Understanding Apache Arrow Flight
Arrow Flight provides a high-performance wire protocol for large-volume data transfer for analytics, designed for the needs of the modern data world including cross-platform language support, infinite parallelism, high efficiency, robust security, multi-region distribution, and efficient network utilization.
What is Apache Arrow?
Over the past few decades, databases and data analysis have changed dramatically.
- Businesses have increasingly complex requirements for analyzing and using data – and increasingly high standards for query performance.
- Memory has become inexpensive, enabling a new set of performance strategies based on in-memory analysis.
- CPUs and GPUs have increased in performance, but have also evolved to optimize processing data in parallel
- New types of databases have emerged for different use cases, each with its own way of storing and indexing data. For example, because real-world objects are easier to represent as hierarchical and nested data structures, JSON and document databases have become popular.
- New disciplines have emerged, including data engineering and data science, both with dozens of new tools to achieve specific analytical goals.
- Columnar data representations have become mainstream for analytical workloads because they provide dramatic advantages in terms of speed and efficiency.
With these trends in mind, a clear opportunity emerged for a standard in-memory representation that every engine can use; one that’s modern, and that takes advantage of all the new performance strategies that are now available; and one that makes sharing of data across platforms seamless and efficient. This is the goal of Apache Arrow.
Learn more about the origins and history of Apache Arrow
To use an analogy, consider traveling to Europe on vacation before the EU. To visit 5 countries in 7 days, you could count on the fact that you were going to spend a few hours at the border for passport control, and you were going to lose some of your money in the currency exchange. This is how working with data in-memory works without Apache Arrow: enormous inefficiencies exist to serialize and deserialize data structures, and a copy is made in the process, wasting precious memory and CPU resources.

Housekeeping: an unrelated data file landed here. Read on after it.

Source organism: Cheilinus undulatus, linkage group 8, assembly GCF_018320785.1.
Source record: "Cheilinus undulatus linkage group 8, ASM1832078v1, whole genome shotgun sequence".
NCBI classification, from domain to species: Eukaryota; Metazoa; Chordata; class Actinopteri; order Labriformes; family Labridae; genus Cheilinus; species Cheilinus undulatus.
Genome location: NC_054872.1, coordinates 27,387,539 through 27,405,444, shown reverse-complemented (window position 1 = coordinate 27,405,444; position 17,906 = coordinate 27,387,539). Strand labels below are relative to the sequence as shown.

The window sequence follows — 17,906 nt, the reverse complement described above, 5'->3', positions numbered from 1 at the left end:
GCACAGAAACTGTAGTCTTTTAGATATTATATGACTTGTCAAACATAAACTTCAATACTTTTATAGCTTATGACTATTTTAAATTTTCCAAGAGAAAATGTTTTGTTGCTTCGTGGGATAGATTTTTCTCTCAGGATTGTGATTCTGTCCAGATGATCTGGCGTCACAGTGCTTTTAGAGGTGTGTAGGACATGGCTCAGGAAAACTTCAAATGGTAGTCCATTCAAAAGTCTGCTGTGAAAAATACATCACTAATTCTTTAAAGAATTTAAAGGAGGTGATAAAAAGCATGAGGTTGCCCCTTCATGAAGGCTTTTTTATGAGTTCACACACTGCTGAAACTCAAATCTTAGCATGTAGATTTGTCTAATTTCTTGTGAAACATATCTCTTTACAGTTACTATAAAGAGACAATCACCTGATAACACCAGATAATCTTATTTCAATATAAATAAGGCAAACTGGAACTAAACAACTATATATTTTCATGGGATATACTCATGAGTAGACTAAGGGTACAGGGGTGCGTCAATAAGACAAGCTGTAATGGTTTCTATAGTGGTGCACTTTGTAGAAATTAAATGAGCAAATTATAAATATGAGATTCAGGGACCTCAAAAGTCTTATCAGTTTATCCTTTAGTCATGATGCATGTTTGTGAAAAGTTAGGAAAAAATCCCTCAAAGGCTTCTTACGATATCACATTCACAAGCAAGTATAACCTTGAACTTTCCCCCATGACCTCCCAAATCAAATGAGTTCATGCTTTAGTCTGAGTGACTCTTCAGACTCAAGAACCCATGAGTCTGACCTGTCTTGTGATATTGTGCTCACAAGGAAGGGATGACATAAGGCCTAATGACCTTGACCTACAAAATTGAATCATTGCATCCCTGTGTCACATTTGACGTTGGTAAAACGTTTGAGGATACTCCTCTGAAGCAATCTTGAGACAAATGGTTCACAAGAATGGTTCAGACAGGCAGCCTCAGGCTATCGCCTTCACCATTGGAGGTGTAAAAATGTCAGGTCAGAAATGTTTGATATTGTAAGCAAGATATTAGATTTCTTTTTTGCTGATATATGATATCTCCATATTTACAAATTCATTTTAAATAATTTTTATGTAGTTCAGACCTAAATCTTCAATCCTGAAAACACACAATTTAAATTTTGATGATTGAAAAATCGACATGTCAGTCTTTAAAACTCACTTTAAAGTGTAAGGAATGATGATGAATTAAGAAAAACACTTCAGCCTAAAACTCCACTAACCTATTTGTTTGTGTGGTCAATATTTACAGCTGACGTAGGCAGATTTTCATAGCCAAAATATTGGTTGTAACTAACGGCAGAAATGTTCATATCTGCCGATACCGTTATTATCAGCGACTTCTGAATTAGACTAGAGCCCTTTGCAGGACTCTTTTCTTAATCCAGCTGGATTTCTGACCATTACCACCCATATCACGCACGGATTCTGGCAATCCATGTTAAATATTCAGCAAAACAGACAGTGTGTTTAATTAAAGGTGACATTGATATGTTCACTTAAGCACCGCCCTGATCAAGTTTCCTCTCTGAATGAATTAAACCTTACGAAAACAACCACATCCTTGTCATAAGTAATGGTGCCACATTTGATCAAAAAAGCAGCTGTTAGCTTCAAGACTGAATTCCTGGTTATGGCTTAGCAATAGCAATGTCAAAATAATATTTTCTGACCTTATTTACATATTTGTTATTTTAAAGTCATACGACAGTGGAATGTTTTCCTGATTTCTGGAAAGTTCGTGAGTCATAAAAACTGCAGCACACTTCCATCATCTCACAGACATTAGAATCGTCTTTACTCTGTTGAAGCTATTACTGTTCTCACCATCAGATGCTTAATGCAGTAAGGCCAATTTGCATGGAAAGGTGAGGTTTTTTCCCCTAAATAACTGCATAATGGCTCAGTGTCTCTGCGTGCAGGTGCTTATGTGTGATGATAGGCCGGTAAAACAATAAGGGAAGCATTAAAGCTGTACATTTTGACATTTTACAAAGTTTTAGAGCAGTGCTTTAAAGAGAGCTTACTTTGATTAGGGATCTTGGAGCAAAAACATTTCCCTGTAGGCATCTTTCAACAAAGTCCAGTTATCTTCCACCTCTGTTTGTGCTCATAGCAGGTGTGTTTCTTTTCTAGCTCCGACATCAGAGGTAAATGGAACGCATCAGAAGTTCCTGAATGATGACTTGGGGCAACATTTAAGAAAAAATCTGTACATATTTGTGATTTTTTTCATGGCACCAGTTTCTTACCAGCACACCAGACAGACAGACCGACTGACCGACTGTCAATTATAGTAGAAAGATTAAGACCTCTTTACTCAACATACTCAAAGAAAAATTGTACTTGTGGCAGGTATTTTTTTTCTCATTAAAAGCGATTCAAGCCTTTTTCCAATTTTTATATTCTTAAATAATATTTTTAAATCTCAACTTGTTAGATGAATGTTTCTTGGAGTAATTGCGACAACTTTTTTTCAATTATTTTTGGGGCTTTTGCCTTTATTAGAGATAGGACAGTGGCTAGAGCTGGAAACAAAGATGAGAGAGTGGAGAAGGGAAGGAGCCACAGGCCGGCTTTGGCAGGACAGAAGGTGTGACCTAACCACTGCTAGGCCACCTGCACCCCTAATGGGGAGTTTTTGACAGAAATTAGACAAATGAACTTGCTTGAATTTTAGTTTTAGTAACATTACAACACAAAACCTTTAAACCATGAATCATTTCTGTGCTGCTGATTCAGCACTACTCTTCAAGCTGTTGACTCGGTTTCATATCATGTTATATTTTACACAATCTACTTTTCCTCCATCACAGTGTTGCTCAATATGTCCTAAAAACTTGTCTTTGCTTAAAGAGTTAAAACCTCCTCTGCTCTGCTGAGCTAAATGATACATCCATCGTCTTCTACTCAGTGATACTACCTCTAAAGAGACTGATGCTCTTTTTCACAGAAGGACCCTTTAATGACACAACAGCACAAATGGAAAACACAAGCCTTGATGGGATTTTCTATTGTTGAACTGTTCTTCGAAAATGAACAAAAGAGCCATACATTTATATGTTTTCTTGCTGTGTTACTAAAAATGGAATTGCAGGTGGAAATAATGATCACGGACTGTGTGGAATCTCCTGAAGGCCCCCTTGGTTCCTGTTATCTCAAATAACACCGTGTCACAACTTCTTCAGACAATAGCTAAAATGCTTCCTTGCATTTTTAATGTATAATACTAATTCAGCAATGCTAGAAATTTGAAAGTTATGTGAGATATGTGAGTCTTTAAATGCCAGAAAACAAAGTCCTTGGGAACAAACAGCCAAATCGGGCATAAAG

In contrast, Apache Arrow is like visiting Europe after the EU and the Euro: you don’t have to wait at the border, and there is one type of currency used everywhere. Apache Arrow combines the benefits of columnar data structures with in-memory computing. It provides the performance benefits of these modern techniques while also providing the flexibility of complex data and dynamic schemas. And it does all of this in an open source and standardized way.
Apache Arrow Flight Overview
Interoperability is one of the main pillars of Arrow, however, its primary medium is in-memory. While most modern applications and platforms are distributed, Arrow needs a Remote Procedure Call (RPC) layer to overcome any process and networking limitations and deliver on its promise.
In the Arrow 0.14 release, Flight was introduced as a new data interoperability technology to deliver a high-performance protocol for big data transfer for analytics across different applications and platforms.
Advantages of Apache Arrow Flight
Platform and language-independent. Out of the gate, Flight supports C++, Java, and Python, with many other languages on the way.
Parallelism. A single data transfer can span multiple nodes, processors and systems in parallel.
High efficiency. Flight is designed to work without any serialization or deserialization of records, and with zero memory copies, achieving over 20 Gbps per core.
Security. Authentication and encryption are included out of the box, and additional authentication protocols encryption algorithms can be added.
Geographic distribution. With companies and systems increasingly distributed around the globe (due to performance or data sovereignty reasons), Flight can support multi-region use cases.
Built on open-source standards. Arrow Flight is built on open source and standards such as gRPC, Protocol Buffers and FlatBuffers.
What Makes Apache Arrow Flight Fast?
No serialization/deserialization. The Apache Arrow memory representation is the same across all languages as well as on the wire (within Arrow Flight). As a result, the data doesn’t have to be reorganized when it crosses process boundaries.
Bulk operations. Flight operates on record batches without having to access individual columns, records or cells. For comparison, an ODBC interface involves asking for each cell individually. Assuming 1.5 million records, each with 10 columns, that’s 15 million function calls to get this data back into, say, Python.
Infinite parallelism. Flight is a scale-out technology, so for all practical purposes, the throughput is only limited by the capabilities of the client and server, as well as the network in between.
Efficient network utilization. Flight uses gRPC and HTTP/2 to transfer data, providing high network utilization,
Want to learn more?
Check out these resources that will walk you through the basics and also deep technical details about Apache Arrow and Arrow Flight.